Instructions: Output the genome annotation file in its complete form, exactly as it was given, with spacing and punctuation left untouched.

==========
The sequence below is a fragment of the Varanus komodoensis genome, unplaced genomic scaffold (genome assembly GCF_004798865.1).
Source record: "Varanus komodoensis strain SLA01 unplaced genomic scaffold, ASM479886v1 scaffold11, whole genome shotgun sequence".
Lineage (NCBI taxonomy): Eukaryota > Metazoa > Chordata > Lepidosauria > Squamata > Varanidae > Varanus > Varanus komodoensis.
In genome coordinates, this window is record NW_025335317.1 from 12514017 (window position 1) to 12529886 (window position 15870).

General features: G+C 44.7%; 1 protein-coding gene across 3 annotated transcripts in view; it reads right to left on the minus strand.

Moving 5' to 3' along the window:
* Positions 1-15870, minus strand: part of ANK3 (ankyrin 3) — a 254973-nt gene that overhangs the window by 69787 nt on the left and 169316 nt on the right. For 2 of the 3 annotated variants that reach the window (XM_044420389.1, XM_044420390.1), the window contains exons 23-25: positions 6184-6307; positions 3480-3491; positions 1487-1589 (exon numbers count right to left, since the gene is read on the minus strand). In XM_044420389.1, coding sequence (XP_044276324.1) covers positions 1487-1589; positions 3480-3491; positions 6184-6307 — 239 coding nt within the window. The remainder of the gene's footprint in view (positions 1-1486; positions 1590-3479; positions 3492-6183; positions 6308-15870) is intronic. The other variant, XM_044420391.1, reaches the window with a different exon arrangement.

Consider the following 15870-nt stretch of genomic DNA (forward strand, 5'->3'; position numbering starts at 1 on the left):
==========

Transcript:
The sequence below is a fragment of the Varanus komodoensis genome, unplaced genomic scaffold (genome assembly GCF_004798865.1).
Source record: "Varanus komodoensis strain SLA01 unplaced genomic scaffold, ASM479886v1 scaffold11, whole genome shotgun sequence".
Lineage (NCBI taxonomy): Eukaryota > Metazoa > Chordata > Lepidosauria > Squamata > Varanidae > Varanus > Varanus komodoensis.
In genome coordinates, this window is record NW_025335317.1 from 12514017 (window position 1) to 12529886 (window position 15870).

General features: G+C 44.7%; 1 protein-coding gene across 3 annotated transcripts in view; it reads right to left on the minus strand.

Moving 5' to 3' along the window:
* Positions 1-15870, minus strand: part of ANK3 (ankyrin 3) — a 254973-nt gene that overhangs the window by 69787 nt on the left and 169316 nt on the right. For 2 of the 3 annotated variants that reach the window (XM_044420389.1, XM_044420390.1), the window contains exons 23-25: positions 6184-6307; positions 3480-3491; positions 1487-1589 (exon numbers count right to left, since the gene is read on the minus strand). In XM_044420389.1, coding sequence (XP_044276324.1) covers positions 1487-1589; positions 3480-3491; positions 6184-6307 — 239 coding nt within the window. The remainder of the gene's footprint in view (positions 1-1486; positions 1590-3479; positions 3492-6183; positions 6308-15870) is intronic. The other variant, XM_044420391.1, reaches the window with a different exon arrangement.

Consider the following 15870-nt stretch of genomic DNA (forward strand, 5'->3'; position numbering starts at 1 on the left):